Independent, Fee-Only Financial Advisor

Independent, Fee-Only Financial Advisor

Monday, December 14, 2020

Credit Score Questions

Written by Chanda Davis

What is a credit score? Your credit score is a number that represents your credit worthiness, history, and potential risk to lenders. The higher your score, the lower the rate on your loan.

How do I know my credit score? Visit for the most accurate credit score. Be careful that you do not obtain your credit score from a third-party agency (such as Scores obtained here may be significantly higher or lower than the FICO score your lender will use. If you get turned down for credit, you have the right to get your score free of charge. 


How is my credit score calculated? Your score is calculated from your credit history. Five factors affect your score:  Payment History; Credit Utilization; Length of Credit History; New Credit; Types of Credit in Use. Payment History is the most important piece. If you want to improve your score, PAY YOUR BILLS ON TIME! For more information on your credit score calculations, check out this video..


How can I obtain a copy of my credit report? Your credit report will help you understand what factors are driving your credit score. Visit Here you can request a copy of your credit report annually, at no cost to you. Carefully review the details. Make sure there are no mistakes in your credit history report. You have the right to have any mistakes corrected.


What’s a good score? That depends on the type of loan you are seeking, but some general rules apply. A score of 700 or more is considered good and will get you most loans at a reasonable rate. A score of 600 or less means you are riskier for lenders. You may not get approved, or if you do, the rate on the loan may be high. A score of 800 or more puts you in the driver’s seat (literally, if you’re trying to buy a car). Lenders will fall all over themselves to lend you money. Need more?  


How do I improve my score? Time and good financial behavior are the best ways to improve a poor score. Pay down debt. Pay your bills on time. Show you can handle different types of debt. Hold onto old credit cards that show a good history. Close old cards that you haven’t used in a long time. Don’t open new cards.


How often should I check my credit score? At least once a year. Mistakes do happen, and you want those corrected as quickly as possible. 


What is the bottom line? A good credit score is like money in the bank. You’ll be able to get a loan at a good rate when you need it. Lower rates mean you can buy more house, more car, and more stuff for the same amount of money. 


Friday, December 11, 2020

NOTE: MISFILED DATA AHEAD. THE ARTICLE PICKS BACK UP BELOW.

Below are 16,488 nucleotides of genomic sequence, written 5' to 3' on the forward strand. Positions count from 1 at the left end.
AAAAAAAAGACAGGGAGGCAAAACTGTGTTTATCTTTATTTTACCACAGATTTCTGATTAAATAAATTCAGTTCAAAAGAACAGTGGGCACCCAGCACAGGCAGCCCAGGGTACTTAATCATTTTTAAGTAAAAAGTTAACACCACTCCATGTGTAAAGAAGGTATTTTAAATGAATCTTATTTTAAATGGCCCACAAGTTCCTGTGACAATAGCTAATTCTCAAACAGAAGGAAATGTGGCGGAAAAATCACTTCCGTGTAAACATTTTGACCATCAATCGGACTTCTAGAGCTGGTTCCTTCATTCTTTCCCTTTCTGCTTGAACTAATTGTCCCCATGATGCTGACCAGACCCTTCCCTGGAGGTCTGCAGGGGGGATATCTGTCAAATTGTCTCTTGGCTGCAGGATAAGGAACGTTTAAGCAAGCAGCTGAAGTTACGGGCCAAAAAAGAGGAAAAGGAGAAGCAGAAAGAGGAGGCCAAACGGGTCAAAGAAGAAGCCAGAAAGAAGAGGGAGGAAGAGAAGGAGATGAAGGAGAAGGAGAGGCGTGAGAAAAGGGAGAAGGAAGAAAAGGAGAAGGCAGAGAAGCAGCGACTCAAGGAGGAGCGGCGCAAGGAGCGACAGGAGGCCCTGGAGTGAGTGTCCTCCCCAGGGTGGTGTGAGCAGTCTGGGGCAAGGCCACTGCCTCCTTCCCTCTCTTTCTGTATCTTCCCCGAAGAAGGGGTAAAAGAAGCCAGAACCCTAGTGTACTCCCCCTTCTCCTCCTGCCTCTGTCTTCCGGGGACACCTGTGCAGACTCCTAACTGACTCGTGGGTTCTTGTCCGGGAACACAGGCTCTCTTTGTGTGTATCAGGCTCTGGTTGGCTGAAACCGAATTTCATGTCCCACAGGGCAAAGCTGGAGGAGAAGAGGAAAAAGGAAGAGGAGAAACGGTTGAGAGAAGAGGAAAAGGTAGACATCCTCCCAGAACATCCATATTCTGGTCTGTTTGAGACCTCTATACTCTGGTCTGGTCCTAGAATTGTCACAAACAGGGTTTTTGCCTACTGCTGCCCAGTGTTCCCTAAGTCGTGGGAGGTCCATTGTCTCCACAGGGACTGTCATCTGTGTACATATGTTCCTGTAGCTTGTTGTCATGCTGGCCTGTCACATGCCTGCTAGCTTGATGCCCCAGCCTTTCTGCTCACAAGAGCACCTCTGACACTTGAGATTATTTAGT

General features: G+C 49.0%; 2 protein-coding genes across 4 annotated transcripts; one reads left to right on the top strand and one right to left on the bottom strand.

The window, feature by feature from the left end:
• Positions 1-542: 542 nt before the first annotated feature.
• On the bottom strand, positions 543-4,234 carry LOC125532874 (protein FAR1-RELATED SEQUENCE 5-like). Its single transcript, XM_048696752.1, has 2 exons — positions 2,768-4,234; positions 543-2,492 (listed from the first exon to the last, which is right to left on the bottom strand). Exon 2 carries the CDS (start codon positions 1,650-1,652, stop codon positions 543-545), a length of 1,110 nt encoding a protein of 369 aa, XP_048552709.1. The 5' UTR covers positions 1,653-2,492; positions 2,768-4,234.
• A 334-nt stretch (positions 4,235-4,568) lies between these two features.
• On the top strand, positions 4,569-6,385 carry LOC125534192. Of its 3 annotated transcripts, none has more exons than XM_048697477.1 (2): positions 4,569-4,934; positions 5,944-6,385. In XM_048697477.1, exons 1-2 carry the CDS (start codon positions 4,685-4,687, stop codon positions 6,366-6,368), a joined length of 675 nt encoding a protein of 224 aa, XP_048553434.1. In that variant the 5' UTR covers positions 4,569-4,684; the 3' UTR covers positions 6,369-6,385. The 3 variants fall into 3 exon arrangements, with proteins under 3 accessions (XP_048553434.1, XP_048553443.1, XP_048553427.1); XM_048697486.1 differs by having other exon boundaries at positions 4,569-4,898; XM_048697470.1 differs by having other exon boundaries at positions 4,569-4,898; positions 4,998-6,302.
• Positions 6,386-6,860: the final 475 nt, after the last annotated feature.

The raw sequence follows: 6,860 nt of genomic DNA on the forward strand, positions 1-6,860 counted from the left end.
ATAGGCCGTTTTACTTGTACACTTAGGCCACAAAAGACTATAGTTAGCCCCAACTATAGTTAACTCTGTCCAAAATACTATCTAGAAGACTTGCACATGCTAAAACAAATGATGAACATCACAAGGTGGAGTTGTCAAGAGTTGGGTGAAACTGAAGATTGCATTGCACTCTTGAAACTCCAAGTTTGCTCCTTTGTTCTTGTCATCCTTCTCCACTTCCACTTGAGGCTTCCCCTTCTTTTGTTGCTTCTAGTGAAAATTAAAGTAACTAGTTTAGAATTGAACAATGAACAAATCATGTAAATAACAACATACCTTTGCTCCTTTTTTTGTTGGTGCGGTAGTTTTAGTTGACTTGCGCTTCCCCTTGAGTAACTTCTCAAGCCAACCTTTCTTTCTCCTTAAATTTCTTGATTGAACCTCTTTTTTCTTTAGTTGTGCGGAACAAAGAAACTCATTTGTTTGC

Leaving Money on the Table

Social Security is a big part of anyone’s retirement income. On average, it represents more than 40% of overall income. Depending on circumstances, that can be more. 

It’s also a great investment. While nearly half take their benefits at the earliest time (age 62, unless you’re a widow), this decision leaves a lot of money on the table. Every month, up until age 70, that you delay taking benefits past age 62 results in 2/3 of a percent more on your benefit. That’s 8% a year! And it’s guaranteed! You can’t find that anywhere else.


It’s the reason we often encourage people to delay their benefits as long as possible. Know that the decision to start collecting Social Security and the decision to retire are two different decisions. They are not necessarily linked. For those with little savings and no pensions, starting SS at retirement is a must. It’s the only way to have income in retirement, but if you have other means, the two aren’t joined at the hip. Think twice before you pull the trigger on benefits. Much higher payments in the future may make waiting worth it.


Know that your benefits are based on your earnings record, so it’s important to monitor this for errors. Your retirement benefit is based on your highest 35 years of earnings, and these are adjusted for inflation. That makes earlier/older earnings quite important. Sign up for your own account at Social Security to track earnings and benefits. 


Employers only report earnings to SS one time a year, so your expanded benefits might not be fully reflected in your current payment. The lag in your earnings record may result in a lag in the benefit calculation. Don’t worry, though. The difference will be made up in the next year.


Now that we sign up newborns for a Social Security number, we know which baby names are the most popular. In 2020, it was Liam, Noah, and Oliver for boys. And Olivia, Emma, and Ava for girls. Hmmm… think Nancy was WAY down the list!